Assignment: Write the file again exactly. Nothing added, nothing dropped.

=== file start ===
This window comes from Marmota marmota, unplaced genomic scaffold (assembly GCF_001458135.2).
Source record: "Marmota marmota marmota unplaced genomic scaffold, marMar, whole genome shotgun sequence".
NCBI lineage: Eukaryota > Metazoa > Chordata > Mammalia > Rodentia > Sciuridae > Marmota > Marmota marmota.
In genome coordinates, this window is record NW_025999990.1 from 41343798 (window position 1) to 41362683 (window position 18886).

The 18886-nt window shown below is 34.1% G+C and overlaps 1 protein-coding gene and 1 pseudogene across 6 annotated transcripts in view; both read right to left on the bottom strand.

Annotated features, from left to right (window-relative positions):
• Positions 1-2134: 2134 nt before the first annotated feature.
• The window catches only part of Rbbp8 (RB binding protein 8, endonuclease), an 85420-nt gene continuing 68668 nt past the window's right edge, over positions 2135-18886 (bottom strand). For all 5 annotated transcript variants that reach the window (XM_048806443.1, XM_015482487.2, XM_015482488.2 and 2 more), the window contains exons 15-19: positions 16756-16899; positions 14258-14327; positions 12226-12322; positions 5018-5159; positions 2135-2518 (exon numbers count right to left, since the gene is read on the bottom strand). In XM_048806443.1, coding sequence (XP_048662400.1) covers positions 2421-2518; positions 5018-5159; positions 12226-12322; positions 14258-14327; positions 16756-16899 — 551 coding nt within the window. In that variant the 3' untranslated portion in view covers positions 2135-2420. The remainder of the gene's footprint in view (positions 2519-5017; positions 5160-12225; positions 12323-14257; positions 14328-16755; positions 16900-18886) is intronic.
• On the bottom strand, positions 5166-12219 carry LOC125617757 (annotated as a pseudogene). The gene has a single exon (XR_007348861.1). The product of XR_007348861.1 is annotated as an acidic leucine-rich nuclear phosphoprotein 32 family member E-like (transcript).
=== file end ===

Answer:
This window comes from Marmota marmota, unplaced genomic scaffold (assembly GCF_001458135.2).
Source record: "Marmota marmota marmota unplaced genomic scaffold, marMar, whole genome shotgun sequence".
NCBI lineage: Eukaryota > Metazoa > Chordata > Mammalia > Rodentia > Sciuridae > Marmota > Marmota marmota.
In genome coordinates, this window is record NW_025999990.1 from 41343798 (window position 1) to 41362683 (window position 18886).

The 18886-nt window shown below is 34.1% G+C and overlaps 1 protein-coding gene and 1 pseudogene across 6 annotated transcripts in view; both read right to left on the bottom strand.

Annotated features, from left to right (window-relative positions):
• Positions 1-2134: 2134 nt before the first annotated feature.
• The window catches only part of Rbbp8 (RB binding protein 8, endonuclease), an 85420-nt gene continuing 68668 nt past the window's right edge, over positions 2135-18886 (bottom strand). For all 5 annotated transcript variants that reach the window (XM_048806443.1, XM_015482487.2, XM_015482488.2 and 2 more), the window contains exons 15-19: positions 16756-16899; positions 14258-14327; positions 12226-12322; positions 5018-5159; positions 2135-2518 (exon numbers count right to left, since the gene is read on the bottom strand). In XM_048806443.1, coding sequence (XP_048662400.1) covers positions 2421-2518; positions 5018-5159; positions 12226-12322; positions 14258-14327; positions 16756-16899 — 551 coding nt within the window. In that variant the 3' untranslated portion in view covers positions 2135-2420. The remainder of the gene's footprint in view (positions 2519-5017; positions 5160-12225; positions 12323-14257; positions 14328-16755; positions 16900-18886) is intronic.
• On the bottom strand, positions 5166-12219 carry LOC125617757 (annotated as a pseudogene). The gene has a single exon (XR_007348861.1). The product of XR_007348861.1 is annotated as an acidic leucine-rich nuclear phosphoprotein 32 family member E-like (transcript).